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Virtual reality could help the elderly improve their balance to prevent dangerous falls

  • The VR system can detect balance impairments in before they lead to falls
  • It creates the illusion of a loss of balance as a participant walks on a treadmil
  • System could help prevent falls by training elderly to improve their balance

Researchers have developed a virtual reality system that can detect balance impairments.

It's based on a VR system that creates the visual illusion of loss of balance as a participant walks on a treadmill.  

The system could help prevent dangerous falls in the elderly by training them to improve their balance while walking. 

A virtual reality room at UNC-Chapel Hill's Applied Biomechanics Laboratory. Researchers used a VR system that creates the visual illusion of a loss of balance as a participant walked on a treadmill

Proprioception is an awareness of the position of one's body - the ability to sense stimuli arising within the body regarding position, motion, and equilibrium. 

Even in the dark or if a person is blindfolded, he or she knows through proprioception if something is hanging above their heard or next to them.

The sense of proprioception is disturbed in many neurodegenerative disorders, but it can sometimes be improved through the use of sensory integration therapy.

Sensory integration therapy includes special exercises that are used to strengthen the patient's sense of touch (tactile), sense of balance (vestibular), and sense of where the body and its parts are in space (proprioceptive). 

Source: MedicineNet.com  

The researchers, based at the University of North Carolina at Chapel Hill (UNC) and North Carolina State University (NC State), said the system could be used to detect balance impairments early, and reverse those impairments and prevent falls. 

They used the system to perturb participants' sense of balance and record their movements to see how their muscles responded. 

'We were able to identify the muscles that orchestrate balance corrections during walking,' said Dr Jason Franz, assistant professor in the joint UNC/NC State department of biomedical engineering.

'We also learned how individual muscles are highly coordinated in preserving walking balance. 

'These things provide an important roadmap for detecting balance impairments and the risk of future falls.'

According to the researchers, young and healthy adults rely mostly on the mechanical 'sensors' in their feet and legs to give them an accurate sense of body position. 

This is why healthy people don't have much trouble walking in the dark or with their eyes close. 

However, this sense of proprioception - an awareness of the position of one's body, declines in the elderly and people who have neurodegenerative diseases such as Parkinson's. 

This leads to a much greater reliance on visual cues to maintain balance. 

In their study, Dr Franz and his colleagues asked participants to walk on a treadmill in front of a large, curved screen which showed a moving hallway. 

'As each person walked, we added lateral oscillations to the video imagery, so that the visual environment made them feel as if they were swaying back and forth, or falling,' Dr Franz said.

Researchers used the virtual reality room at UNC-Chapel Hill's Applied Biomechanics Laboratory to perturb participants' sense of balance and record their movements to see how their muscles responded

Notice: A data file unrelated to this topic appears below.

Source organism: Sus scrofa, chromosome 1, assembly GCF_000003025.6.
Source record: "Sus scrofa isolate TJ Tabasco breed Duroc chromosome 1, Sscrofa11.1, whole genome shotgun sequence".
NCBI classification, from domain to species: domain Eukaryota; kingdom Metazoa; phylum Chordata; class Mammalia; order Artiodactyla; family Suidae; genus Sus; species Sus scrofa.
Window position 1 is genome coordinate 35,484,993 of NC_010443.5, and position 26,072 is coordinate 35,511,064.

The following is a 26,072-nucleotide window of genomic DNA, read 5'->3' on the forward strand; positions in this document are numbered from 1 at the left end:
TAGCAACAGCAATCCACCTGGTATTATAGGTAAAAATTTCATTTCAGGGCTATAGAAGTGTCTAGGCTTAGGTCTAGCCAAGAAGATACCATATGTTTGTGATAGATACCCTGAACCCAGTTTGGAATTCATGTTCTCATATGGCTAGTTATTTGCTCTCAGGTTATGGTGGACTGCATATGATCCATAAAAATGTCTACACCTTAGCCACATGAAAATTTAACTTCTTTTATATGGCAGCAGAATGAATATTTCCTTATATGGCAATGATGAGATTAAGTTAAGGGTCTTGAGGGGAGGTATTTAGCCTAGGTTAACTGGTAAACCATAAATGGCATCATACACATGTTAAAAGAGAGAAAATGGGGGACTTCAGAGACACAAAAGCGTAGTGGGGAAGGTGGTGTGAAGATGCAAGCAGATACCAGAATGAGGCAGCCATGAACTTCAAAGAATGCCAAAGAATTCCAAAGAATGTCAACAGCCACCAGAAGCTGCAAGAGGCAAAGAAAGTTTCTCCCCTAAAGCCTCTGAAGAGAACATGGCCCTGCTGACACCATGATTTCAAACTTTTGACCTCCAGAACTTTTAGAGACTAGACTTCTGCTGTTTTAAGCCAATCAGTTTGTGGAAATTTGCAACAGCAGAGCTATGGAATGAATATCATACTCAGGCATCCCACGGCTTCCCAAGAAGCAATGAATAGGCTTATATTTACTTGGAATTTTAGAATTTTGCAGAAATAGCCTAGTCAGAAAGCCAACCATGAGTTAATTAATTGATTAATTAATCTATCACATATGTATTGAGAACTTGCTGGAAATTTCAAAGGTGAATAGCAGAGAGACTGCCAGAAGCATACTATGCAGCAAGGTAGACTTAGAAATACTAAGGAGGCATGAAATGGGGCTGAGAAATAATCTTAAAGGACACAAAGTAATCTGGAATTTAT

'The participants know they aren’t really swaying, but their brains and muscles automatically try to correct their balance anyway.' 

The team used 14 cameras to record the positions of 30 reflecting markers on the legs, back and pelvis of each subject, in a setup similar to those seen in Hollywood motion-capture animation studios. 

This setup allowed the researchers to see in details how specific muscle groups that control postural sway and foot placement work to correct a perceived loss of balance. 

When participants were visually perturbed, they took wider and shorter steps, and their head and torso swayed further sideways with each step.

Electrodes attached to the skin of the subjects also revealed coordinated electrical activity among the muscles that control postural sway and foot placement, including the gluteus medius (on the surface of the pelvis), external oblique (on the abdomen), and erector spinae (a set of muscles that straighten and rotate the back). 

The team used 14 cameras to record the positions of 30 reflecting markers on the legs, back and pelvis of each subject, in a setup similar to those seen in Hollywood motion-capture animation studios

'These findings give us important insights into the detailed mechanisms of walking balance control,' Dr Franz said. 

The team have ongoing studies in elderly people and plans for studies in people with multiple sclerosis to help develop early-detection procedures for balance problems. 

Using the VR system, they were able to identify age-related balance deficits that aren't always apparent during normal walking. 

'We think there’s a big opportunity to use visual perturbations in a VR setting to reveal balance impairments that would not be detected in conventional testing or normal walking,' Dr Franz said. 

'The key is to challenge balance during walking, to tease out those impairments that exist under the surface.'

The team is also examining the potential of their VR system as a therapy to teach balance-impaired how to improve their balance and avoid falls. 

'Early work in our lab suggests it’s possible to use these visual perturbations to train a person’s balance control system to respond better to imbalance that occurs in daily living,' Dr Franz said.

In their study, Dr Franz and his colleagues asked participants to walk on a treadmill in front of a large, curved screen which showed a moving hallway

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